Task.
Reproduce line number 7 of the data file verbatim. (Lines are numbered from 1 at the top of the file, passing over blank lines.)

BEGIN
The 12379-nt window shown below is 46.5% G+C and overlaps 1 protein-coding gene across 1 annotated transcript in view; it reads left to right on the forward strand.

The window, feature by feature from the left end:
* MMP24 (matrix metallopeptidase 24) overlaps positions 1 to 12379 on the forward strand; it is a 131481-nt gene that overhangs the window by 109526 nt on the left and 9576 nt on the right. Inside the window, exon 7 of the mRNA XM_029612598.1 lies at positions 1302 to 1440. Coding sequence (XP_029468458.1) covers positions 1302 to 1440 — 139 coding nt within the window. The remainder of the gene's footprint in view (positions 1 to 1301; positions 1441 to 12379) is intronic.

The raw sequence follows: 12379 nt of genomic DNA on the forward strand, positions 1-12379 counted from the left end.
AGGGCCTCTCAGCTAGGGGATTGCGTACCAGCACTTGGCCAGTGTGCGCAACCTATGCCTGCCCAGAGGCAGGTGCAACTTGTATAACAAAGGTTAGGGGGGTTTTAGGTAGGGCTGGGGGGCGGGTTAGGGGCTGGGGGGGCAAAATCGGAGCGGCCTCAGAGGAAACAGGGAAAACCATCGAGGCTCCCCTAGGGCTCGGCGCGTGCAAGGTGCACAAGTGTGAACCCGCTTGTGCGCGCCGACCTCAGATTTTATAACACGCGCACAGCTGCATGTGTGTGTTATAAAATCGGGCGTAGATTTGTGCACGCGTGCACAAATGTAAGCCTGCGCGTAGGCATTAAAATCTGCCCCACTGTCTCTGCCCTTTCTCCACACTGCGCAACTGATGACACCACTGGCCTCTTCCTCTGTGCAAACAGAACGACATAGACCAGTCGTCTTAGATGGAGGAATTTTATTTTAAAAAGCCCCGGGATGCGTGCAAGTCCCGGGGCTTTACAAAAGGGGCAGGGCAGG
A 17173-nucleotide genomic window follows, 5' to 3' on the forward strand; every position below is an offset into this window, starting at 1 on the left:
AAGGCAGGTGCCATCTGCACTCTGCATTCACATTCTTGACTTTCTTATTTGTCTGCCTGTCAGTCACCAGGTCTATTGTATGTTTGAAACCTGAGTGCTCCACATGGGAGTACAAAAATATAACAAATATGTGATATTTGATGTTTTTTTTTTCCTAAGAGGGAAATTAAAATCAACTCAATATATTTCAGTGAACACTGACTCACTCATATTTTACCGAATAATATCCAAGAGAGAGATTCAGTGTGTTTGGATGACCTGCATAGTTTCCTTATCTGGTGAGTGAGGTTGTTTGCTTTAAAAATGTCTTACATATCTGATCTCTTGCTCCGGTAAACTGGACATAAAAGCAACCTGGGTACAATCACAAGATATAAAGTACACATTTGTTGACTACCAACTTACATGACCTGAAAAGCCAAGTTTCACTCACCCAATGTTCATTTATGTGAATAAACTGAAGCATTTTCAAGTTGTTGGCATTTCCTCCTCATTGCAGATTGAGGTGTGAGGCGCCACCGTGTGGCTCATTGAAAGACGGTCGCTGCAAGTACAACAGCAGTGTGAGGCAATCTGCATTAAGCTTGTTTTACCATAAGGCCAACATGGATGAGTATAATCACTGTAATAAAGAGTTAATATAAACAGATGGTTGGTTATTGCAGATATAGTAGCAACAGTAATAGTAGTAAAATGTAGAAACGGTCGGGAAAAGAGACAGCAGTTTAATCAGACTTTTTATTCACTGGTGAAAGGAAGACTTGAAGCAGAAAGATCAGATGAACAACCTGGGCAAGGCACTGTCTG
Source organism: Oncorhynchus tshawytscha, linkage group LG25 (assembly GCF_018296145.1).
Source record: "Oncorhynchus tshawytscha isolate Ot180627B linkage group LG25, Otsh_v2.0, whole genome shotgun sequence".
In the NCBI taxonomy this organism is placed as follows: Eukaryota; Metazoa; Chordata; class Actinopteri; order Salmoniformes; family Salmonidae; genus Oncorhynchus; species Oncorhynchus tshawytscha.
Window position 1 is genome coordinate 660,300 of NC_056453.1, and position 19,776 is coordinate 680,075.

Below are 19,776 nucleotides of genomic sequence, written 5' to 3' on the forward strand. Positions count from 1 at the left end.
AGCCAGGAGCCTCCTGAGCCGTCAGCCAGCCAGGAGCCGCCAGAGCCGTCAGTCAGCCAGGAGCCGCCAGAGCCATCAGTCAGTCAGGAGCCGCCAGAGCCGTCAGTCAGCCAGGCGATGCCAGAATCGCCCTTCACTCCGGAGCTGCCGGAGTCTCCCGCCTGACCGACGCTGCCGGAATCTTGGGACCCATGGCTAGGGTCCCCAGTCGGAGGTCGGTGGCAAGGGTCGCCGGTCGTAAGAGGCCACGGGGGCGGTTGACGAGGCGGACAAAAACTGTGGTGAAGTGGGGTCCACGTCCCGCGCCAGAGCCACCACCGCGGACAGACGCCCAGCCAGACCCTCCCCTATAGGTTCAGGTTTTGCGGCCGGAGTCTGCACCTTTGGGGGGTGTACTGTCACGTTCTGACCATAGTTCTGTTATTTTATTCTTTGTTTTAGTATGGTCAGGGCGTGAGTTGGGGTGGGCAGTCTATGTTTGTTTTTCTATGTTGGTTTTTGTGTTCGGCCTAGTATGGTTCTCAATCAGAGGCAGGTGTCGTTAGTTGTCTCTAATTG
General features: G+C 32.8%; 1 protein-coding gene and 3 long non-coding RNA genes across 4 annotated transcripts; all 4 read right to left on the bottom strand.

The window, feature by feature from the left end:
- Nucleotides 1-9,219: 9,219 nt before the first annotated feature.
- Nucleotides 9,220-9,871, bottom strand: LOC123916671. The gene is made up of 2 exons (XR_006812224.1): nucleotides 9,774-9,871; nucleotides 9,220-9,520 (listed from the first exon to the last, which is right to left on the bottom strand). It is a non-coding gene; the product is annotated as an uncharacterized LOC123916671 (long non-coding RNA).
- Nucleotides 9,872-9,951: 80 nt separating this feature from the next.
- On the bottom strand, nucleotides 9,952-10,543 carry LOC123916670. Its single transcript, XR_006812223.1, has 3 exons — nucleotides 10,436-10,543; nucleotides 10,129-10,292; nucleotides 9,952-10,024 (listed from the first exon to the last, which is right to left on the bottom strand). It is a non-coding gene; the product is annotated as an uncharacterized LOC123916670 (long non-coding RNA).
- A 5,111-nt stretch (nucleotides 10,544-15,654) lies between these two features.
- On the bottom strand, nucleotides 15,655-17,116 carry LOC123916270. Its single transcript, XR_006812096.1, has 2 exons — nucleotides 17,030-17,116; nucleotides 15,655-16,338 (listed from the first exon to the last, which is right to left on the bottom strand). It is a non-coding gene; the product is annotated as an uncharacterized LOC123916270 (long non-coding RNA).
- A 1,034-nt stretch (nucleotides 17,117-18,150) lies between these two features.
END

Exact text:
AAGGCAGGTGCCATCTGCACTCTGCATTCACATTCTTGACTTTCTTATTTGTCTGCCTGTCAGTCACCAGGTCTATTGTATGTTTGAAACCTGAGTGCTCCACATGGGAGTACAAAAATATAACAAATATGTGATATTTGATGTTTTTTTTTTCCTAAGAGGGAAATTAAAATCAACTCAATATATTTCAGTGAACACTGACTCACTCATATTTTACCGAATAATATCCAAGAGAGAGATTCAGTGTGTTTGGATGACCTGCATAGTTTCCTTATCTGGTGAGTGAGGTTGTTTGCTTTAAAAATGTCTTACATATCTGATCTCTTGCTCCGGTAAACTGGACATAAAAGCAACCTGGGTACAATCACAAGATATAAAGTACACATTTGTTGACTACCAACTTACATGACCTGAAAAGCCAAGTTTCACTCACCCAATGTTCATTTATGTGAATAAACTGAAGCATTTTCAAGTTGTTGGCATTTCCTCCTCATTGCAGATTGAGGTGTGAGGCGCCACCGTGTGGCTCATTGAAAGACGGTCGCTGCAAGTACAACAGCAGTGTGAGGCAATCTGCATTAAGCTTGTTTTACCATAAGGCCAACATGGATGAGTATAATCACTGTAATAAAGAGTTAATATAAACAGATGGTTGGTTATTGCAGATATAGTAGCAACAGTAATAGTAGTAAAATGTAGAAACGGTCGGGAAAAGAGACAGCAGTTTAATCAGACTTTTTATTCACTGGTGAAAGGAAGACTTGAAGCAGAAAGATCAGATGAACAACCTGGGCAAGGCACTGTCTG